Ethiopia’s location gives it a strategic position as a jumping off point in the Horn of Africa, close to the Middle East and its markets. Ethiopia is landlocked, bordering Eritrea, Somalia, Kenya, South Sudan, and Sudan, and has been using neighboring Djibouti’s main port for the last two decades for its international trade. However, with the recent peace agreement with Eritrea, Ethiopia is set to resume accessing the Eritrean ports of Assab and Massawa, as well.
Furthermore, the country is exploring additional options including Berbera, Port Sudan, and Lamu, as well as the possibility of developing, the southern corridor to Djibouti via Dewele (150km shorter than the northern route).
With about 115 million people (2020), Ethiopia is the second most populous nation in Africa after Nigeria, and still the fastest growing economy in the region, with 6.3 percent growth in FY2020/21. However, it is also one of the poorest, with a per capita gross national income of $890. Ethiopia aims to reach lower-middle-income status by 2025.
Over the past 15 years, Ethiopia’s economy has been among the fastest growing in the world (at an average of 9.5 percent per year). Among other factors, growth was led by capital accumulation, in particular through public infrastructure investments. Ethiopia’s real gross domestic product (GDP) growth slowed down in FY2019/20 and further in FY2020/21 due to COVID-19, with growth in industry and services easing to single digits. However, agriculture, where over 70 percent of the population is employed, was not significantly affected by the COVID-19 pandemic and its contribution to growth slightly improved in FY2020/21 compared to the previous year.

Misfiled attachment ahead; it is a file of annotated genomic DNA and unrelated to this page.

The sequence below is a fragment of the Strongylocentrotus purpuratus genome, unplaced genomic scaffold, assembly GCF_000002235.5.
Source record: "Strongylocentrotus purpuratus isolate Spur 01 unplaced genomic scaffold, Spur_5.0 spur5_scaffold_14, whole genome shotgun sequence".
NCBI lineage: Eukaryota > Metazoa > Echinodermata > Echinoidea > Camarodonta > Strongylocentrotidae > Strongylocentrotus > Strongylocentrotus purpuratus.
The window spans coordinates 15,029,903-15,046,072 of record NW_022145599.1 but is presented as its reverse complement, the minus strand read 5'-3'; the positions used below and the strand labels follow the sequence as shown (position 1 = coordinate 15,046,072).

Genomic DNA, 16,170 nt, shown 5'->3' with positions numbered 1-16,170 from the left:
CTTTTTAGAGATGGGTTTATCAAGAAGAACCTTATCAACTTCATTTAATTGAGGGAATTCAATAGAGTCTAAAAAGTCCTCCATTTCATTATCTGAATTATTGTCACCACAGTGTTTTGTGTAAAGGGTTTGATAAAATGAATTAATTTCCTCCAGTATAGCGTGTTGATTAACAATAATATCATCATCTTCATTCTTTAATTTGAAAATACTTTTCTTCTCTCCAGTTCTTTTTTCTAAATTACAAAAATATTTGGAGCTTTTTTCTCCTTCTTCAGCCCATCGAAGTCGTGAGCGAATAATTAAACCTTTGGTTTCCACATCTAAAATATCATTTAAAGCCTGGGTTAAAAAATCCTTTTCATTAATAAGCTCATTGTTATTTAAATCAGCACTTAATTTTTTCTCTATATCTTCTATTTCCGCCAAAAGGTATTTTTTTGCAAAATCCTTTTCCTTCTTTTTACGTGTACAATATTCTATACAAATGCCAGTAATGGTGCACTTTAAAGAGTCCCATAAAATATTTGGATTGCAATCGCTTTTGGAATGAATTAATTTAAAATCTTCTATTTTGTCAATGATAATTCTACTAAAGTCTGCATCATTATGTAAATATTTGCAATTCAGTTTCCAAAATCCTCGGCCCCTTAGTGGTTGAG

The consistently high economic growth over the last decade resulted in positive trends in poverty reduction in both urban and rural areas. The share of the population living below the national poverty line decreased from 30 percent in 2011 to 24 percent in 2016 and human development indicators improved as well over time. However, gains are modest when compared to other countries that saw fast growth, and inequality has increased in recent years.
The government has launched a new 10-Year Development Plan, based on the 2019 Home-Grown Economic Reform Agenda, which will run from 2020/21 to 2029/30. The plan aims to sustain the remarkable growth achieved under the Growth and Transformation Plans of the previous decade, while facilitating the shift towards a more private-sector-driven economy. It also aims to foster efficiency and introduce competition in key growth-enabling sectors (energy, logistics, and telecom), improve the business climate, and address macroeconomic imbalances.